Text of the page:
Boston Globe: ‘The school has a soul’: Urban College of Boston graduates reflect on their journeys

 ·  Gal Tziperman Lotan, The Boston Globe   ·   Link to Article

When Arlene Wilhite of Mattapan enrolled at the Urban College of Boston in 2002, she was 24 and five months pregnant.

She gave birth to her son, Kendrick, and left school. Over the next 14 years she got married, took a job in early childhood education, badly injured her arm at work, got laid off, and realized her injury meant she would need to find a new way to work with children.

On Sunday Kendrick, now 16, was in the audience at the Cutler Majestic Theatre, cheering his mother as she graduated with the school’s highest honors and an associate of arts degree in early childhood education. Wilhite now wants to pursue a bachelor’s degree and a career in human services, she said.

“As a single mom it was really important for me to show my son that education is really important,” Wilhite said. “And I can’t tell a child just to do something; it was my way to show him.”

Officials at the private nonprofit college awarded 106 associate degrees and 62 certificates at the commencement ceremony Sunday.

The Urban College opened in 1993 for low-income students who need an affordable, part-time path to a two-year degree. In the 2018-2019 school year the college had about 1,300 students, 93 percent of them women, 88 percent nonwhite, and about 70 percent of whom spoke English as a second language, according to the college. Sunday’s graduates earned degrees in early childhood education, human services, and general studies.

“The school has a soul,” said Michael Taylor, president of the college. ”We really care about the students, and we really support them.”

On Sunday, commencement speaker John F. Barros, Boston’s chief of economic development, urged students to be ambitious when they seek career opportunities.

“Make no mistakes about it: What makes a local economy competitive is talent; what makes a local economy competitive is you,” Barros said.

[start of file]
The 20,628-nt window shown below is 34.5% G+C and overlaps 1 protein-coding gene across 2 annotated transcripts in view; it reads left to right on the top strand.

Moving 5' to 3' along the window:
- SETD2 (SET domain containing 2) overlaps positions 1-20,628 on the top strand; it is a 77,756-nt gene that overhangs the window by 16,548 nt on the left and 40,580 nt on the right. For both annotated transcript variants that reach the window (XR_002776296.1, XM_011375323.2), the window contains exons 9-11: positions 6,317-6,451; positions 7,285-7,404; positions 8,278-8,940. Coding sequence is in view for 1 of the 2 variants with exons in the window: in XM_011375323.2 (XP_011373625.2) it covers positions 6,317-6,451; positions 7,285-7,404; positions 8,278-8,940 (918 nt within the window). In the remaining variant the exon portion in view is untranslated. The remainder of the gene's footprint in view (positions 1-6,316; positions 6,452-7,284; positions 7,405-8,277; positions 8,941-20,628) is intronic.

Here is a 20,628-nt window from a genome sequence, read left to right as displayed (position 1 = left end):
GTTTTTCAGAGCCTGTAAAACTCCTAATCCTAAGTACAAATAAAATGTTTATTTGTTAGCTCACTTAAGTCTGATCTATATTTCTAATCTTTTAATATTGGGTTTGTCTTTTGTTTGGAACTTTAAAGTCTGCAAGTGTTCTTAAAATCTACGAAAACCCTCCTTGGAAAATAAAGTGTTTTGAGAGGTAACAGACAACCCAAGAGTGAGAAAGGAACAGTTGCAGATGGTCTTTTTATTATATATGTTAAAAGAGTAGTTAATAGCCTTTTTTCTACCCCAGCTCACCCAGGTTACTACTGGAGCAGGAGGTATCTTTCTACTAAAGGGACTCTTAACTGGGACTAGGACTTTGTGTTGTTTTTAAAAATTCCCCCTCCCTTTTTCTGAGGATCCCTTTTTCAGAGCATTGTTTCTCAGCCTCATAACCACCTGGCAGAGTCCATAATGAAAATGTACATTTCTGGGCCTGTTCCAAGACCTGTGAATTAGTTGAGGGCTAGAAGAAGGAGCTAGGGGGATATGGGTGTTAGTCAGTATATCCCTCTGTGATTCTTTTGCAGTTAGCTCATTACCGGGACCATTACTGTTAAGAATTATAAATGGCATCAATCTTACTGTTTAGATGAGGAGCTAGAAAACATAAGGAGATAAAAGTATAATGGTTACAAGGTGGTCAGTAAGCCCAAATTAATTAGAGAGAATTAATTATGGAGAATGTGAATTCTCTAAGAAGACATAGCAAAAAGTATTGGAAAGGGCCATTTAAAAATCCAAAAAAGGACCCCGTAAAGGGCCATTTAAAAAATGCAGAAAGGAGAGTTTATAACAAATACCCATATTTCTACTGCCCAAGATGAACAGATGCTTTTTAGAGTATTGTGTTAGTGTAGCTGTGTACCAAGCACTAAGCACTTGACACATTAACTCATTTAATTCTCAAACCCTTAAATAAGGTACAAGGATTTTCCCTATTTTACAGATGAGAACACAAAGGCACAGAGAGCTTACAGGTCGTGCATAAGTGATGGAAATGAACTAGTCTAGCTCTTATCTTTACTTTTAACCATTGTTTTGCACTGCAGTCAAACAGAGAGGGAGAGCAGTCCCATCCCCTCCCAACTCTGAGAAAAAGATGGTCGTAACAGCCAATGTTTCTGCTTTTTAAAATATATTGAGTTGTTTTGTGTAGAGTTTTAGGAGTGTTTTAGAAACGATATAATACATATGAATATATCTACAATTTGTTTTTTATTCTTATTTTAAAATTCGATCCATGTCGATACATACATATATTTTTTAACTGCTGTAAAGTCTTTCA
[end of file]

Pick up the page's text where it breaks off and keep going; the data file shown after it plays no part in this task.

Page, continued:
About 65 percent of students enrolled at the school are women who are raising children, according to college officials.

Many students, like Wilhite, balance part-time classes with full-time jobs and parenting, Taylor said.

“I admire their determination and their grit, I really do. They motivate me tremendously every day,” Taylor said.

At the commencement, babies babbled and cried over speeches, while toddlers in bow-ties clapped for the graduates.

And Wilhite’s son, sitting in the balcony, texted his mother as she received her degree to tell her he was proud of her: “Proud of you ma, love you.”

To prepare for the ceremony, her family went to an African market near Dudley Square to have outfits made in the same fabric, printed with geometric pattern of gold and Wilhite’s favorite color, purple. Wilhite wore her jumpsuit under her graduation gown and could see her family members wearing the same bold print in the audience, she said.

Wilhite said she and her son have done their homework together on Sundays. She had to miss some of his events because she was in school, and though family members were there to help, she would get emotional thinking about it in class, she said.

And sometimes, she said, he’d jokingly pester her to turn the TV off and study, she said.

“The things that I instilled in him, he was giving back to me. He was giving me tough love,” Wilhite said.

Norieliz De Jesus, 28, of Chelsea, earned a certificate of achievement in leadership and advocacy for child-centered communities. For her, the certificate capped the 11 years at Chelsea Collaborative Inc., where she worked her way up from a youth worker to youth development program manager.

“I could get the classroom experience to [complement] the 11 years of hands-on experience in community organizing,” De Jesus said.

She’s been working toward the certificate for about a year, she said, also doing homework along with her children, 7-year-old Naleyah and 6-year-old Jordan.

Holding her certificate Sunday, De Jesus said she wants to come back to the college to study early childhood education.

“I don’t know what my future holds,” De Jesus said. “I know that I want to continue working with youth in my community. I don’t know if that’s going to be in a classroom in one of the public schools, or if that’s going to continue to be around mental health and supporting youth with trauma. But I’m sure that Urban will help wherever I go.”

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